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Teachers don't have good grasp of math

THE GLOBE'S editorial, "Mathematical unknowns," identifies an important issue in our nation's schools: the abysmal performance of students in mathematics. By nearly every national or international standard, our students are not performing well in this critical subject area.

The issue, however, is not which curriculum; the issue is how to provide support and improve the mathematical understanding of teachers. It is unreasonable to expect teachers to teach mathematics well when they themselves do not have an adequate grasp of the subject. A recent study of Chinese and American teachers demonstrated that few American teachers could successfully offer an explanation of the meaning of 1 3/4 divided by 1/2. In contrast, all of the Asian teachers could easily do so.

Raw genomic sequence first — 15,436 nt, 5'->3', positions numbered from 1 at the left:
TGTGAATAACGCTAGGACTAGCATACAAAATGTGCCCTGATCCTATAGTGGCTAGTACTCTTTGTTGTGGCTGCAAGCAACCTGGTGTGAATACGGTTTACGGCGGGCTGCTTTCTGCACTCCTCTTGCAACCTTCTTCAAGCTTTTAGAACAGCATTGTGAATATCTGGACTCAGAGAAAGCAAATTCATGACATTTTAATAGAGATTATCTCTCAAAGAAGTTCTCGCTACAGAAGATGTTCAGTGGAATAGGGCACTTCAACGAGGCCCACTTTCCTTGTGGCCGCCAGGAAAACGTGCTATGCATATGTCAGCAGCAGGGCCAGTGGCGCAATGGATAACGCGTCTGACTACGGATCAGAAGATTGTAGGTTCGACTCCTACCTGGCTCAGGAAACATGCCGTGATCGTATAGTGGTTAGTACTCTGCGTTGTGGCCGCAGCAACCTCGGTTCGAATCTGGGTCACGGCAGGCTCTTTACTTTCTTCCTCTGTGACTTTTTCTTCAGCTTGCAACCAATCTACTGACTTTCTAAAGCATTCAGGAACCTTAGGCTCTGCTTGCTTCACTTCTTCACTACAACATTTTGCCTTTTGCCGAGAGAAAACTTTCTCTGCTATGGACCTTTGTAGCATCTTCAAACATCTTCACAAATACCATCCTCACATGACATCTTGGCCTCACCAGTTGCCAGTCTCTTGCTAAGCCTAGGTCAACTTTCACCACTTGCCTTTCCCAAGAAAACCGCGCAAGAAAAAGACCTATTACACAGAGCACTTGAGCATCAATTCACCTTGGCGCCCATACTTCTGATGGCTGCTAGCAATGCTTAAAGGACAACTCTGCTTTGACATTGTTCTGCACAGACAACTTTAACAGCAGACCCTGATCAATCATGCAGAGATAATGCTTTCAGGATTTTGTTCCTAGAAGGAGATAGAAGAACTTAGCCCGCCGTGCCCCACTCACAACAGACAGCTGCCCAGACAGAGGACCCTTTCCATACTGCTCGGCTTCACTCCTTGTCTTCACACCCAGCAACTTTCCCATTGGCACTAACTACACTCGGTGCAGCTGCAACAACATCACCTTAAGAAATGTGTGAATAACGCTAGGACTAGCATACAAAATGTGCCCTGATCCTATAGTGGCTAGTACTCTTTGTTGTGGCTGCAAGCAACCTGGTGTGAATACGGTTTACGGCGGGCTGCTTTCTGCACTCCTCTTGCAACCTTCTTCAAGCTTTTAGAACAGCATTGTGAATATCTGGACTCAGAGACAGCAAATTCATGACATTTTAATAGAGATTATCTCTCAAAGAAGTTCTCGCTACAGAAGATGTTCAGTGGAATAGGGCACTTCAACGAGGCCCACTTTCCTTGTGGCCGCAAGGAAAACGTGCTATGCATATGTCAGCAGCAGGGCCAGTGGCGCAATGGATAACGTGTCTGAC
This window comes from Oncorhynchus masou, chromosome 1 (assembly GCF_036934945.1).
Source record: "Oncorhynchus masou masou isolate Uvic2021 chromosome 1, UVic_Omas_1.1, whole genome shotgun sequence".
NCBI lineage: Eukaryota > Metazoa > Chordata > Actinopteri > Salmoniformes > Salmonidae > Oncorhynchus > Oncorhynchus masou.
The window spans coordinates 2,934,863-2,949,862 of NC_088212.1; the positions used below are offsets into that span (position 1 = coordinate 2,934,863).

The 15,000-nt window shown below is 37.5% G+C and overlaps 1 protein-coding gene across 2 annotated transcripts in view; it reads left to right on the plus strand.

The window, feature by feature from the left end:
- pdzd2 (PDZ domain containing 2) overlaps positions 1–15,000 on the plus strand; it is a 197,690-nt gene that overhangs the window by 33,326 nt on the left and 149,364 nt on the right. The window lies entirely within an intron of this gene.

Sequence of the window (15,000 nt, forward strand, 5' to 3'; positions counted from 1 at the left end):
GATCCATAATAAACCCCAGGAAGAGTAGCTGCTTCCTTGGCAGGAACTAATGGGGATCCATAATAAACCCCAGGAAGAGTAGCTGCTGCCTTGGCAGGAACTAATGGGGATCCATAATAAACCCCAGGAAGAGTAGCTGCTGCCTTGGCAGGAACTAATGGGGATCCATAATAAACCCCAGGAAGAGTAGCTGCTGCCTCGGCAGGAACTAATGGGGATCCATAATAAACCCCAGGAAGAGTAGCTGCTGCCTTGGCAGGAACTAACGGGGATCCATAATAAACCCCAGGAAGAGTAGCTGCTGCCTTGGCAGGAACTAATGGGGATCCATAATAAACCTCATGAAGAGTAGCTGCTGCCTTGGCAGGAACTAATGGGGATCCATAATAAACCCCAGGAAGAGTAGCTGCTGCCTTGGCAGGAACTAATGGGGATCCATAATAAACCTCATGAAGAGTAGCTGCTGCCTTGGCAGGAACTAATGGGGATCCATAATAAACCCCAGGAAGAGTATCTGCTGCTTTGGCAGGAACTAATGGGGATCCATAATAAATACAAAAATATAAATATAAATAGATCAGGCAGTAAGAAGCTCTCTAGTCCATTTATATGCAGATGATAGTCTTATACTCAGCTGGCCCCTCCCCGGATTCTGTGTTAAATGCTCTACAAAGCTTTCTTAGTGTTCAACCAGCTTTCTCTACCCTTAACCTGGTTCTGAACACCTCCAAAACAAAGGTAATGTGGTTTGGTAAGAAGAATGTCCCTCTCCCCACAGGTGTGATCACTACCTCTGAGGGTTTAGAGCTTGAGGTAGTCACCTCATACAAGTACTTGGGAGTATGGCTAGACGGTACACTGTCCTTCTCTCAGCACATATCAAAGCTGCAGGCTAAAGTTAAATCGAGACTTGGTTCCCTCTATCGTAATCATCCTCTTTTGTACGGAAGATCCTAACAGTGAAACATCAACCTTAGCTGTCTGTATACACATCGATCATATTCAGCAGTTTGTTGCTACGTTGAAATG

Instead of arguing about which curriculum to use and how it relates to the MCAS, school officials and state policymakers should focus on how best to support teachers to learn the mathematics and teaching approaches necessary to teach the subject well.

Worrying about curriculum without addressing the content and teaching needs of teachers is akin to rearranging deck chairs on the Titanic.

KATHERINE K. MERSETH
Professor
Harvard Graduate School
of Education
Cambridge
 

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